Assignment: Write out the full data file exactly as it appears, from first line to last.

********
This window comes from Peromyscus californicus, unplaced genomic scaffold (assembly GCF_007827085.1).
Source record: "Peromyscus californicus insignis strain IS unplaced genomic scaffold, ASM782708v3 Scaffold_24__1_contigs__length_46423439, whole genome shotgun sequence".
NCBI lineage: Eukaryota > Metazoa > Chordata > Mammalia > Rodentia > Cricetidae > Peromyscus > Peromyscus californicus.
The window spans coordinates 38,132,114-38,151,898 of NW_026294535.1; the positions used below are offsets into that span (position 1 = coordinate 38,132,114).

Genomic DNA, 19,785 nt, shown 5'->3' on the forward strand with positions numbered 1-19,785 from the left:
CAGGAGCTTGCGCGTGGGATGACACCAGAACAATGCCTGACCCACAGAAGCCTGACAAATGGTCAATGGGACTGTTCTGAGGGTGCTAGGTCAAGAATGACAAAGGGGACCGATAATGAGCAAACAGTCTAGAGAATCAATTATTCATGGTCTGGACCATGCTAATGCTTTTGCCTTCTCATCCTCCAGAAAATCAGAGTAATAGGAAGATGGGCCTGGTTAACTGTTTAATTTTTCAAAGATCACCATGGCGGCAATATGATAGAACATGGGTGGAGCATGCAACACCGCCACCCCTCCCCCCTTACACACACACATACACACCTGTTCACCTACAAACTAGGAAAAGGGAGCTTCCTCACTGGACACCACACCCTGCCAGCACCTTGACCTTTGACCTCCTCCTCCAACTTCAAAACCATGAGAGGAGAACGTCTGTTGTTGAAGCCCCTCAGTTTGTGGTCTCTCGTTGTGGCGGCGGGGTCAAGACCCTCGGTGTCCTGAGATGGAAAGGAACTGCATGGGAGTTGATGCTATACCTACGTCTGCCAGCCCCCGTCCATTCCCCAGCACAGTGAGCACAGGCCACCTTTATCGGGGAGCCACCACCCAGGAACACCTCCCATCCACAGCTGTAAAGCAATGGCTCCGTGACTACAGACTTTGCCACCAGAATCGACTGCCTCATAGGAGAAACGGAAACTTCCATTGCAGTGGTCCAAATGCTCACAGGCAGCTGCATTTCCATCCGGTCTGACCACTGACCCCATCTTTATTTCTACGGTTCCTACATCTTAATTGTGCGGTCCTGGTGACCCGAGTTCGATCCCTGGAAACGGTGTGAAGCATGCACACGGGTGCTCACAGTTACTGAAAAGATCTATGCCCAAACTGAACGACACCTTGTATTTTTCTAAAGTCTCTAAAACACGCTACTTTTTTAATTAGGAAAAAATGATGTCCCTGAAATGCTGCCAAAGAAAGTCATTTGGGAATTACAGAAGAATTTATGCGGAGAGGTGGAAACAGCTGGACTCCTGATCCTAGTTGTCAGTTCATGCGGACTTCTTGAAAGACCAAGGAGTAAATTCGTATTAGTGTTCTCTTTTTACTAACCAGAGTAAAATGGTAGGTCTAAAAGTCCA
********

This window comes from Peromyscus californicus, unplaced genomic scaffold (assembly GCF_007827085.1).
Source record: "Peromyscus californicus insignis strain IS unplaced genomic scaffold, ASM782708v3 Scaffold_24__1_contigs__length_46423439, whole genome shotgun sequence".
NCBI lineage: Eukaryota > Metazoa > Chordata > Mammalia > Rodentia > Cricetidae > Peromyscus > Peromyscus californicus.
The window spans coordinates 38,132,114-38,151,898 of NW_026294535.1; the positions used below are offsets into that span (position 1 = coordinate 38,132,114).

Genomic DNA, 19,785 nt, shown 5'->3' on the forward strand with positions numbered 1-19,785 from the left:
CAGGAGCTTGCGCGTGGGATGACACCAGAACAATGCCTGACCCACAGAAGCCTGACAAATGGTCAATGGGACTGTTCTGAGGGTGCTAGGTCAAGAATGACAAAGGGGACCGATAATGAGCAAACAGTCTAGAGAATCAATTATTCATGGTCTGGACCATGCTAATGCTTTTGCCTTCTCATCCTCCAGAAAATCAGAGTAATAGGAAGATGGGCCTGGTTAACTGTTTAATTTTTCAAAGATCACCATGGCGGCAATATGATAGAACATGGGTGGAGCATGCAACACCGCCACCCCTCCCCCCTTACACACACACATACACACCTGTTCACCTACAAACTAGGAAAAGGGAGCTTCCTCACTGGACACCACACCCTGCCAGCACCTTGACCTTTGACCTCCTCCTCCAACTTCAAAACCATGAGAGGAGAACGTCTGTTGTTGAAGCCCCTCAGTTTGTGGTCTCTCGTTGTGGCGGCGGGGTCAAGACCCTCGGTGTCCTGAGATGGAAAGGAACTGCATGGGAGTTGATGCTATACCTACGTCTGCCAGCCCCCGTCCATTCCCCAGCACAGTGAGCACAGGCCACCTTTATCGGGGAGCCACCACCCAGGAACACCTCCCATCCACAGCTGTAAAGCAATGGCTCCGTGACTACAGACTTTGCCACCAGAATCGACTGCCTCATAGGAGAAACGGAAACTTCCATTGCAGTGGTCCAAATGCTCACAGGCAGCTGCATTTCCATCCGGTCTGACCACTGACCCCATCTTTATTTCTACGGTTCCTACATCTTAATTGTGCGGTCCTGGTGACCCGAGTTCGATCCCTGGAAACGGTGTGAAGCATGCACACGGGTGCTCACAGTTACTGAAAAGATCTATGCCCAAACTGAACGACACCTTGTATTTTTCTAAAGTCTCTAAAACACGCTACTTTTTTAATTAGGAAAAAATGATGTCCCTGAAATGCTGCCAAAGAAAGTCATTTGGGAATTACAGAAGAATTTATGCGGAGAGGTGGAAACAGCTGGACTCCTGATCCTAGTTGTCAGTTCATGCGGACTTCTTGAAAGACCAAGGAGTAAATTCGTATTAGTGTTCTCTTTTTACTAACCAGAGTAAAATGGTAGGTCTAAAAGTCCA